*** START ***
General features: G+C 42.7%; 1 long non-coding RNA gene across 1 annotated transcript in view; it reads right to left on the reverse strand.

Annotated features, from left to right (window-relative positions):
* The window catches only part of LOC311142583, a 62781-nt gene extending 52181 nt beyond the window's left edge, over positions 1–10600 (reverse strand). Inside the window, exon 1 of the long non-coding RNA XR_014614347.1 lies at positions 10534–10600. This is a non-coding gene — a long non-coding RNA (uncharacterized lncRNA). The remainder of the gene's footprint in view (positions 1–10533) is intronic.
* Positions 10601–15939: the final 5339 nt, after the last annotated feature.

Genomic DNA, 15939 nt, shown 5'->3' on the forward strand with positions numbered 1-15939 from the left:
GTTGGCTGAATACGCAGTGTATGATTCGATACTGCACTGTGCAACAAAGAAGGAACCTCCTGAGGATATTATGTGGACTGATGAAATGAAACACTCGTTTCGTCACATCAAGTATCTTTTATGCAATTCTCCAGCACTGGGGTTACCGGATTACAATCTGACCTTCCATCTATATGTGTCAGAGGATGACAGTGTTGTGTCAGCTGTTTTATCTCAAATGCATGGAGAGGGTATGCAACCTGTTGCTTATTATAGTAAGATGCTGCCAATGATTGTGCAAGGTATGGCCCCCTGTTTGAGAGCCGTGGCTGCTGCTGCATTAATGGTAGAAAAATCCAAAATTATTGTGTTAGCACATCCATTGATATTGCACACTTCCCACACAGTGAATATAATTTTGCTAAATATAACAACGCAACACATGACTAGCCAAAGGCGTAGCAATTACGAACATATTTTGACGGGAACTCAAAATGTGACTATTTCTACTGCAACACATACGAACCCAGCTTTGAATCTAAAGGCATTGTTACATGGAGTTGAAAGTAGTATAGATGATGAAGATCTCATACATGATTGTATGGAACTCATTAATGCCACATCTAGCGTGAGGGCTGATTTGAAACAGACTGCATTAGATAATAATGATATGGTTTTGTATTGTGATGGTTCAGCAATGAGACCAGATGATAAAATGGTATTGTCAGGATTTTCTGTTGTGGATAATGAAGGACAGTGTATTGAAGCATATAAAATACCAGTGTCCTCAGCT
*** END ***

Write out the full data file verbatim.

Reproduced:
General features: G+C 42.7%; 1 long non-coding RNA gene across 1 annotated transcript in view; it reads right to left on the reverse strand.

Annotated features, from left to right (window-relative positions):
* The window catches only part of LOC311142583, a 62781-nt gene extending 52181 nt beyond the window's left edge, over positions 1–10600 (reverse strand). Inside the window, exon 1 of the long non-coding RNA XR_014614347.1 lies at positions 10534–10600. This is a non-coding gene — a long non-coding RNA (uncharacterized lncRNA). The remainder of the gene's footprint in view (positions 1–10533) is intronic.
* Positions 10601–15939: the final 5339 nt, after the last annotated feature.

Genomic DNA, 15939 nt, shown 5'->3' on the forward strand with positions numbered 1-15939 from the left:
GTTGGCTGAATACGCAGTGTATGATTCGATACTGCACTGTGCAACAAAGAAGGAACCTCCTGAGGATATTATGTGGACTGATGAAATGAAACACTCGTTTCGTCACATCAAGTATCTTTTATGCAATTCTCCAGCACTGGGGTTACCGGATTACAATCTGACCTTCCATCTATATGTGTCAGAGGATGACAGTGTTGTGTCAGCTGTTTTATCTCAAATGCATGGAGAGGGTATGCAACCTGTTGCTTATTATAGTAAGATGCTGCCAATGATTGTGCAAGGTATGGCCCCCTGTTTGAGAGCCGTGGCTGCTGCTGCATTAATGGTAGAAAAATCCAAAATTATTGTGTTAGCACATCCATTGATATTGCACACTTCCCACACAGTGAATATAATTTTGCTAAATATAACAACGCAACACATGACTAGCCAAAGGCGTAGCAATTACGAACATATTTTGACGGGAACTCAAAATGTGACTATTTCTACTGCAACACATACGAACCCAGCTTTGAATCTAAAGGCATTGTTACATGGAGTTGAAAGTAGTATAGATGATGAAGATCTCATACATGATTGTATGGAACTCATTAATGCCACATCTAGCGTGAGGGCTGATTTGAAACAGACTGCATTAGATAATAATGATATGGTTTTGTATTGTGATGGTTCAGCAATGAGACCAGATGATAAAATGGTATTGTCAGGATTTTCTGTTGTGGATAATGAAGGACAGTGTATTGAAGCATATAAAATACCAGTGTCCTCAGCT